Although either noradrenergic or GLP-1 signaling system in the regulation of glucose-stimulated insulin secretion has been clarified, it is not known whether these two signaling systems interact to gain adequate and timely insulin release in response to glucose stimulation [4, 5, 912, 2022]. In the present work, we describe that subthreshold α2-adrenergic activation counteracts glucagon-like peptide-1 potentiation of glucose-stimulated insulin secretion in a PTX-sensitive Gi protein-dependent manner.

2. Materials and Methods

2.1. Cell Culture

INS-1 cells were cultivated in RPMI 1640 medium (Invitrogen, Carlsbad, CA) supplemented with the following additives: 10% fetal bovine serum, 2 mM L-glutamine, and 100 U/100 μg/ml penicillin/streptomycin, 10 mM N-[2-hydroxyethyl piperazine-N'-2-ethanesulfonic acid (HEPES), 1 mM sodium pyruvate, and 50 μM β-mercaptoethanol (Invitrogen). Briefly, the cells at about 70% confluency were trypsinized. The resultant cell suspension was seeded into 24-well cell culture plates. The cells were maintained at 37°C in a humidified 5% CO2 incubator. They were grown to approximately 70% confluence and then subjected to analysis of insulin secretion.

2.2. Static Insulin Secretion

Approximately 70% confluent INS-1 cells in 24-well plates were used for insulin secretion experiments. The cells were kept at 37°C in a humidified 5% CO2 incubator during the course of an experiment except when their bath solutions need to be changed. The experiments were carried out in Krebs-Ringer bicarbonate HEPES buffer (KRBH) consisting of (in mM) 140NaCl, 3.6KCl, 1.5CaCl2, 0.5MgSO4, 0.5NaH2PO4, 2NaHCO3, 10HEPES, 0.1% bovine serum albumin (BSA), pH 7.4. First, the cells were rinsed with glucose-free KRBH and then maintained in the same buffer for 2 h. Thereafter, they were rinsed and preincubated with glucose-free KRBH for 30 min. To characterize the concentration-response relationships of the α2-adrenergic agonist clonidine and the incretin GLP-1 as well as interactions between noradrenergic and GLP-1 signaling systems, the cells were rinsed and incubated with 3 or 11 mM glucose KRBH containing different concentrations of clonidine and/or GLP-1 for 30 min. Clonidine and/or GLP-1 were applied simultaneously with glucose. To determine a possible dependence of α2-adrenoceptor regulation of GLP-1 receptors on PTX-sensitive Gi proteins, the cells were pretreated with 100 ng/ml PTX in RPMI 1640 medium for 18 h. Subsequently, the toxin medium was removed. The cells were rinsed and incubated with glucose-free KRBH as described above and subjected to incubations with 3 or 11 mM glucose KRBH containing different concentrations of clonidine and/or GLP-1 for 30 min. Finally, the treatments with the different reagents were stopped by putting the culture plates on ice. Supernatants were carefully aspirated from each well to prepare samples for insulin quantification. The samples were centrifuged at 1000 × g for 3 min to remove detached cells and stored at −20°C until insulin immunoassay was performed.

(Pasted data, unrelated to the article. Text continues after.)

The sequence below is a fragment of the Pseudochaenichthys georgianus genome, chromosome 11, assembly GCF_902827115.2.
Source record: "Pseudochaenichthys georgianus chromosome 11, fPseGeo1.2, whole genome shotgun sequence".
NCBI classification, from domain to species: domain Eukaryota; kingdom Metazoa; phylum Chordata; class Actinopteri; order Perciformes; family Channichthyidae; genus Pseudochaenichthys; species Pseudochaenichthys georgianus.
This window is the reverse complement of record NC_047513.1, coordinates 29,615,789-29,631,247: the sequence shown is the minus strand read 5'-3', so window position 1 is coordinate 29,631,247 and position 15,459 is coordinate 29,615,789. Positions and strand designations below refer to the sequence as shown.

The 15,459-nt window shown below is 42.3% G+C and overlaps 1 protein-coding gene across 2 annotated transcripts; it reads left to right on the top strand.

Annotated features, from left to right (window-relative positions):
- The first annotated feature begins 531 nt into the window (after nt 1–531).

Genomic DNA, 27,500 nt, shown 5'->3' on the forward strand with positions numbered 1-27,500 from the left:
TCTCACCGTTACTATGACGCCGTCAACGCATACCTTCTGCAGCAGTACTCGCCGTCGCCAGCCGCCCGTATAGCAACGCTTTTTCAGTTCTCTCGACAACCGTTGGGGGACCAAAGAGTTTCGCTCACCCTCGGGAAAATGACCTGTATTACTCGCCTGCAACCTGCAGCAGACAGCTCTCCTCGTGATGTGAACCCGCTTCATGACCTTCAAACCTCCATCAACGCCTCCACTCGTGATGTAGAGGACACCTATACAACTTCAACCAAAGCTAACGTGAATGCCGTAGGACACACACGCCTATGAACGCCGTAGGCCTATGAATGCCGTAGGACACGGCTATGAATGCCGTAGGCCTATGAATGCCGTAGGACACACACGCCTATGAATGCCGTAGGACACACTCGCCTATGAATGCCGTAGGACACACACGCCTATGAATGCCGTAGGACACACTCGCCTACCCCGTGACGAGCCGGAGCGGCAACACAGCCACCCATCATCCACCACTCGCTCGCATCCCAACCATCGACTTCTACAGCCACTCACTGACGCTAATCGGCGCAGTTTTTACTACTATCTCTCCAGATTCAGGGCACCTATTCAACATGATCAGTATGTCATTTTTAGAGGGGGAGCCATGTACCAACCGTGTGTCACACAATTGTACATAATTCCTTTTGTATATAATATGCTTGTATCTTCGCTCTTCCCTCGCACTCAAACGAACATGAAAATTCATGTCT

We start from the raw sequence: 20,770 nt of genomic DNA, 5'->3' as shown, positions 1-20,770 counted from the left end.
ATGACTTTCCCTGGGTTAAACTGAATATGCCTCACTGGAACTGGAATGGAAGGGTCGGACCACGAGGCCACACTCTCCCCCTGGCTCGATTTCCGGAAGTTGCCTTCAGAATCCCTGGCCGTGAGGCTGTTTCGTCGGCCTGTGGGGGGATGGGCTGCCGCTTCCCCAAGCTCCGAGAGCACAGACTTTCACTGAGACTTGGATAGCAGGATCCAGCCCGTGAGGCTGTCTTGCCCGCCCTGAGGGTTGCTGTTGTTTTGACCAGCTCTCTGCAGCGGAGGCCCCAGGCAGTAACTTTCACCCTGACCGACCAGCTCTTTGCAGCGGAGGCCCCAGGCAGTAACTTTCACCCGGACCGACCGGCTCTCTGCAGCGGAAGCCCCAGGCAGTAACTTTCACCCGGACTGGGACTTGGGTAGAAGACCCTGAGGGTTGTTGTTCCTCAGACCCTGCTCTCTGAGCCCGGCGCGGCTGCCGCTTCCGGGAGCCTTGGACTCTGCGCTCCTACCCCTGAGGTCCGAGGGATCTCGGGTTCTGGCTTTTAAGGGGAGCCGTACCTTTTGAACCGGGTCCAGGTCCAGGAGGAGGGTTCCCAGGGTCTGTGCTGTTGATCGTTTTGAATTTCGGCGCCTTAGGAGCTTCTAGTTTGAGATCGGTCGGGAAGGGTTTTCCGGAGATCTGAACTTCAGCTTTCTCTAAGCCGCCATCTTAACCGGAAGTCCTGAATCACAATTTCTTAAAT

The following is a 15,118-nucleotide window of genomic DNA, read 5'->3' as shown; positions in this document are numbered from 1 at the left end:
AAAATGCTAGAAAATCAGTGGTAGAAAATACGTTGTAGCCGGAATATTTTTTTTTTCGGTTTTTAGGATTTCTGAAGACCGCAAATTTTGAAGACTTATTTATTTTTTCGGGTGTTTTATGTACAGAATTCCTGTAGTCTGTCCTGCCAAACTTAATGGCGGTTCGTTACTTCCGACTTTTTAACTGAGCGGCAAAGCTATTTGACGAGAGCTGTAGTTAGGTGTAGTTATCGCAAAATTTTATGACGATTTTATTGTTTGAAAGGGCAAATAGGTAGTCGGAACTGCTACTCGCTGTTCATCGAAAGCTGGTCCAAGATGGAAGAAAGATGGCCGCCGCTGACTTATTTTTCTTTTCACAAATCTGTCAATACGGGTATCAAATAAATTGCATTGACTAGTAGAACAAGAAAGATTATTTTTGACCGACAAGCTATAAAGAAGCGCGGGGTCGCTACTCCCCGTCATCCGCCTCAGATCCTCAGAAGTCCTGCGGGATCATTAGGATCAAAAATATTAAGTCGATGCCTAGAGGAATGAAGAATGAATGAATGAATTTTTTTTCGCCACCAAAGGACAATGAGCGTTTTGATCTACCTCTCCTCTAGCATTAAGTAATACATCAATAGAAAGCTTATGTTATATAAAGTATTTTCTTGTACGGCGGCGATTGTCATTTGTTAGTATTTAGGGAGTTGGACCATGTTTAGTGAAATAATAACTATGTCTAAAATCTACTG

2.3. Radioimmunoassay

A standard insulin immunoassay was used to evaluate static insulin secretion from INS-1 cells subjected to different treatments [23, 24]. Briefly, duplicate samples were measured. The calibration curve was constructed from insulin standard at 5, 10, 20, 40, 80, and 160 mIU/L. Radioactivity was counted by a γ-counter.

2.4. Statistical Analysis

All data are presented as mean ± SEM. Statistical significance was evaluated by one-way ANOVA, followed by least significant difference (LSD) test. The significance level was determined at both the 0.05 and 0.01 levels.

3. Results

3.1. Clonidine Concentration-Dependently Inhibits Glucose-Stimulated Insulin Secretion

To determine the concentration-response relationship of clonidine inhibition of glucose-stimulated insulin secretion, we examined the effect of 30 min incubation with clonidine at concentrations ranging from 0.003 to 10 μM on insulin release from INS-1 cells challenged with 11 mM glucose. As shown in Figure 1, incubation with 11 mM glucose for 30 min resulted in a significant insulin secretion as compared with that with 3 mM glucose ( , ). This confirms that the cells used in this set of experiments reliably responded to such stimulation to secrete an appreciable amount of insulin. We therefore adopted this sufficient and reliable stimulation to test for the effect of clonidine on glucose-stimulated insulin secretion. Figure 1 shows that in the concentration range of 0.003–10 μM, clonidine concentration-dependently inhibited insulin release from INS-1 cells exposed to 11 mM glucose. The effect became statistically significant when clonidine concentration reached 0.01 μM and higher ( , at 0.01 μM, at 0.1, 1 and 10 μM). The subthreshold and ED50 concentration of clonidine were estimated to be 0.003 and 4 μM, respectively.

3.2. Glucagon-Like Peptide-1 Concentration-Dependently Stimulates Glucose-Stimulated Insulin Secretion